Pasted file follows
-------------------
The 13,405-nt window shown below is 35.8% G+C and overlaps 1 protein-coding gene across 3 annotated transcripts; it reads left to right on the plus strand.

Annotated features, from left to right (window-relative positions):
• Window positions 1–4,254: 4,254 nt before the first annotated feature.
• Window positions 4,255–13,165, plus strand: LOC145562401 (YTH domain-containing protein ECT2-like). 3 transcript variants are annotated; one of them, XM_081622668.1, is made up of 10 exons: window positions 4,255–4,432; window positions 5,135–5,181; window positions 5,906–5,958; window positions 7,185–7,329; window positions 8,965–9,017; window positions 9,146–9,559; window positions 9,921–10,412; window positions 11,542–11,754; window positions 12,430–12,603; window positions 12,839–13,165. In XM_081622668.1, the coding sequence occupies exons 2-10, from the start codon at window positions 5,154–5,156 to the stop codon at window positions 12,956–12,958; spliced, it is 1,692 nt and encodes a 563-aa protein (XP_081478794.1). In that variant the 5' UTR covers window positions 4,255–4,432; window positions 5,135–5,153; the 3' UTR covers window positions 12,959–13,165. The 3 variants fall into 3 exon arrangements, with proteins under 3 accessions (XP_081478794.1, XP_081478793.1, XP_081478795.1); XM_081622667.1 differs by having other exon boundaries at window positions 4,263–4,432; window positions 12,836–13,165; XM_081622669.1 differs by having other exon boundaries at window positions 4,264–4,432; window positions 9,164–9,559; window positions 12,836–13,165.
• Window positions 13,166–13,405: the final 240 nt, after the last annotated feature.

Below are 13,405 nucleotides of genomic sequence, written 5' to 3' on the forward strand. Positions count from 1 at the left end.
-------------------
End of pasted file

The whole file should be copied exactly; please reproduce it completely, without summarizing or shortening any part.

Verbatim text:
The 13,405-nt window shown below is 35.8% G+C and overlaps 1 protein-coding gene across 3 annotated transcripts; it reads left to right on the plus strand.

Annotated features, from left to right (window-relative positions):
• Window positions 1–4,254: 4,254 nt before the first annotated feature.
• Window positions 4,255–13,165, plus strand: LOC145562401 (YTH domain-containing protein ECT2-like). 3 transcript variants are annotated; one of them, XM_081622668.1, is made up of 10 exons: window positions 4,255–4,432; window positions 5,135–5,181; window positions 5,906–5,958; window positions 7,185–7,329; window positions 8,965–9,017; window positions 9,146–9,559; window positions 9,921–10,412; window positions 11,542–11,754; window positions 12,430–12,603; window positions 12,839–13,165. In XM_081622668.1, the coding sequence occupies exons 2-10, from the start codon at window positions 5,154–5,156 to the stop codon at window positions 12,956–12,958; spliced, it is 1,692 nt and encodes a 563-aa protein (XP_081478794.1). In that variant the 5' UTR covers window positions 4,255–4,432; window positions 5,135–5,153; the 3' UTR covers window positions 12,959–13,165. The 3 variants fall into 3 exon arrangements, with proteins under 3 accessions (XP_081478794.1, XP_081478793.1, XP_081478795.1); XM_081622667.1 differs by having other exon boundaries at window positions 4,263–4,432; window positions 12,836–13,165; XM_081622669.1 differs by having other exon boundaries at window positions 4,264–4,432; window positions 9,164–9,559; window positions 12,836–13,165.
• Window positions 13,166–13,405: the final 240 nt, after the last annotated feature.

Below are 13,405 nucleotides of genomic sequence, written 5' to 3' on the forward strand. Positions count from 1 at the left end.